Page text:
Psychology Book Reviews (page 3)

AHA! by William B. Irvine
HISTORY
Released: Jan. 2, 2015

"Bright, absorbing look into a mystifying source of inspiration, the kind that often uncaps a wellspring of ideas and potential."
A crisply written study of how and why eureka moments can power intellectual breakthroughs. Read full book review >
HOW WE ARE by Vincent Deary
HEALTH & MEDICINE
Released: Jan. 1, 2015

"A psychologist puts humanity on the client's couch, but a cure seems unlikely."
Thoughts on the human condition from a cognitive psychologist-turned-armchair philosopher. Read full book review >

FEELING SMART by Eyal Winter
BUSINESS & ECONOMICS
Released: Dec. 30, 2014

"No special knowledge of game theory or of economic theory is required to follow Winter's arguments, and his insights about human behavior range over a variety of areas: politics, religion, sex, marriage and art. A lively, accessible work."
A Humboldt Prize-winning Israeli scholar of behavioral economics advances the concept of rational emotions in a book filled with fascinating studies and personal anecdotes. Read full book review >
WHAT DO I DO NOW? by Stephen D. Miller
PSYCHOLOGY
Released: Dec. 10, 2014

"An intellectual but nontechnical concept of human psychological development that offers useful prescriptions for self-improvement."
Miller's debutnonfiction book asks a question that's easy for readers to lose sight of amidst the hurdles of daily living: am I living a meaningful life? Read full book review >
A COUNTRY CALLED CHILDHOOD by Jay Griffiths
NATURE & TRAVEL
Released: Nov. 11, 2014

"A provocative critique of modern society."
Griffiths (Wild: An Elemental Journey, 2006, etc.) focuses on the lives of children in her continued exploration of the role of nature in giving meaning to our lives. Read full book review >

THE RESILIENCE DIVIDEND by Judith Rodin
CURRENT AFFAIRS
Released: Nov. 11, 2014

"A convincing argument that becoming resilient is not only possible, but essential; food for thought for all and especially recommended for community leaders."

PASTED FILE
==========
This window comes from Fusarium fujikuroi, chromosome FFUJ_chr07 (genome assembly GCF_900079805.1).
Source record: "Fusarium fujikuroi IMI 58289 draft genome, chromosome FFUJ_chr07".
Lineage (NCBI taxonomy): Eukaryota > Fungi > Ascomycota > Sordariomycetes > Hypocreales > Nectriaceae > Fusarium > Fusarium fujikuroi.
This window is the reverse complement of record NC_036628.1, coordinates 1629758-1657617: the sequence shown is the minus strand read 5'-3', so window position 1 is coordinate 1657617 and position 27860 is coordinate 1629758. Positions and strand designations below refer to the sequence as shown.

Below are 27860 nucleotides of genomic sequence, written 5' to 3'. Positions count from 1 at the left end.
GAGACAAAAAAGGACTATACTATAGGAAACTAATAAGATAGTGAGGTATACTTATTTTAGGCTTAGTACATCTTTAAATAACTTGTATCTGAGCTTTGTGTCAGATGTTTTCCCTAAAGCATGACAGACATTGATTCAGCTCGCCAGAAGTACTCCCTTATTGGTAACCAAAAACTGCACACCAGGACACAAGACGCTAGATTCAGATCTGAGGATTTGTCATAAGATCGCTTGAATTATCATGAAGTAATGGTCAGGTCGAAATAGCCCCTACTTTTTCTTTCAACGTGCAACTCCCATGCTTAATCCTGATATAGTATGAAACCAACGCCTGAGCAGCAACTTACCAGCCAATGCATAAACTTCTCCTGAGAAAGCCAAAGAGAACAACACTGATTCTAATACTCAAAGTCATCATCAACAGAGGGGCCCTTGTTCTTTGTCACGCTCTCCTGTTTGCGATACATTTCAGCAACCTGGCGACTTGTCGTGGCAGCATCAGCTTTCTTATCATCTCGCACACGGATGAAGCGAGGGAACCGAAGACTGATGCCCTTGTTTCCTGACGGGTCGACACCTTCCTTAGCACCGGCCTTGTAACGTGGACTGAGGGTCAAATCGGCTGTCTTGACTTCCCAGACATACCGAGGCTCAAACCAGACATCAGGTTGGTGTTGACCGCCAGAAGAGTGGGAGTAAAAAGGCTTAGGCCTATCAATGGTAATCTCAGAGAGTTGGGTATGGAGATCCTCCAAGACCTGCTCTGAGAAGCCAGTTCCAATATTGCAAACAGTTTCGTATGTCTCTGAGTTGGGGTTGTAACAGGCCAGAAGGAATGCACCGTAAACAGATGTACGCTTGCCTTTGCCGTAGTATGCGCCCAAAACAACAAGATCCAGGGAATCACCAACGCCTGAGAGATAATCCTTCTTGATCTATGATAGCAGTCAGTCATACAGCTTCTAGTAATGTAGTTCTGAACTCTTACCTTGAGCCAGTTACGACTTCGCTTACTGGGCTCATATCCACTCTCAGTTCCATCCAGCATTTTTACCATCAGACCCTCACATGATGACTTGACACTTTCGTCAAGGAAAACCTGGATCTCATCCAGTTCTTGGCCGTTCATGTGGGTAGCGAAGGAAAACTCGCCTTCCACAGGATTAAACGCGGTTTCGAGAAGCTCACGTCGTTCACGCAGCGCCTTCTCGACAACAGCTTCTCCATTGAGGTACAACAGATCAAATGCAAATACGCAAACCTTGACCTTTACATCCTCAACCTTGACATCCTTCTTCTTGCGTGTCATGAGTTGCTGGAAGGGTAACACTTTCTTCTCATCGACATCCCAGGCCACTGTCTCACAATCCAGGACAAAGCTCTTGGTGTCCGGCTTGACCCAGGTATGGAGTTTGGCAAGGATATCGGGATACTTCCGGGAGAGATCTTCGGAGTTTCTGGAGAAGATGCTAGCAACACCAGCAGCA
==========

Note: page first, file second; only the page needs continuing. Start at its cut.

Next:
A revealing examination of the anatomy of resilience, the capacity to withstand and emerge stronger from acute shocks and chronic stresses. Read full book review >
IT'S NOT ABOUT THE SHARK by David Niven
PSYCHOLOGY
Released: Nov. 4, 2014

"A smooth repackaging of how to think outside the box but offering little heft and nothing new."
Niven (100 Simple Secrets series) suggests that we right the rules of the game and not let our problems command the playing field. Read full book review >
EMPATHY by Roman Krznaric
PSYCHOLOGY
Released: Nov. 4, 2014

"Useful advice that promotes a more contented, fulfilling lifestyle."
School of Life founder Krznaric (How Should We Live?: Great Ideas from the Past for Everyday Life, 2013, etc.) presents methods to increase a person's ability to look at situations through another's eyes.Read full book review >
PSYCHOLOGY
Released: Oct. 14, 2014

"Entertaining, enlightening and refreshingly light on psychobabble."
A researcher who is both a scholar and an experienced motivational speaker makes the subject of personality psychology come to life. Read full book review >
BIOGRAPHY & MEMOIR
Released: Oct. 14, 2014

"An adept introduction to an innovative thinker whose dramatic flair and sometimes-messianic personality tended to overshadow his accomplishments."
The son of the psychiatrist who founded psychodrama examines the life of his "famous, eccentric, and controversial" father and traces the evolution and impact of his ideas. Read full book review >
THROWN by Kerry Howley
PSYCHOLOGY
Released: Oct. 14, 2014

"An original fusion of topic and stance that will appeal to fans of NPR-style social investigations."
A philosophical examination of the maligned subculture of mixed martial arts "cage" fighting. Read full book review >
PSYCHOLOGY
Released: Oct. 7, 2014

"If Navarro had spent more time exploring less obvious characteristics and let his profiling knowledge shine, this book could have been a must-read. As it is, it won't stand out from the crowd."
A book-length warning about the dangers possibly lurking behind every co-worker, friend, significant other or person on the street and how to identify those who may cause harm. Read full book review >
Kirkus Interview
Frank Bruni
March 31, 2015

Over the last few decades, Americans have turned college admissions into a terrifying and occasionally devastating process, preceded by test prep, tutors, all sorts of stratagems, all kinds of rankings, and a conviction among too many young people that their futures will be determined and their worth established by which schools say yes and which say no. In Where You Go Is Not Who You’ll Be, New York Times columnist Frank Bruni explains why, giving students and their parents a new perspective on this brutal, deeply flawed competition and a path out of the anxiety that it provokes. “Written in a lively style but carrying a wallop, this is a book that family and educators cannot afford to overlook as they try to navigate the treacherous waters of college admissions,” our reviewer writes. View video >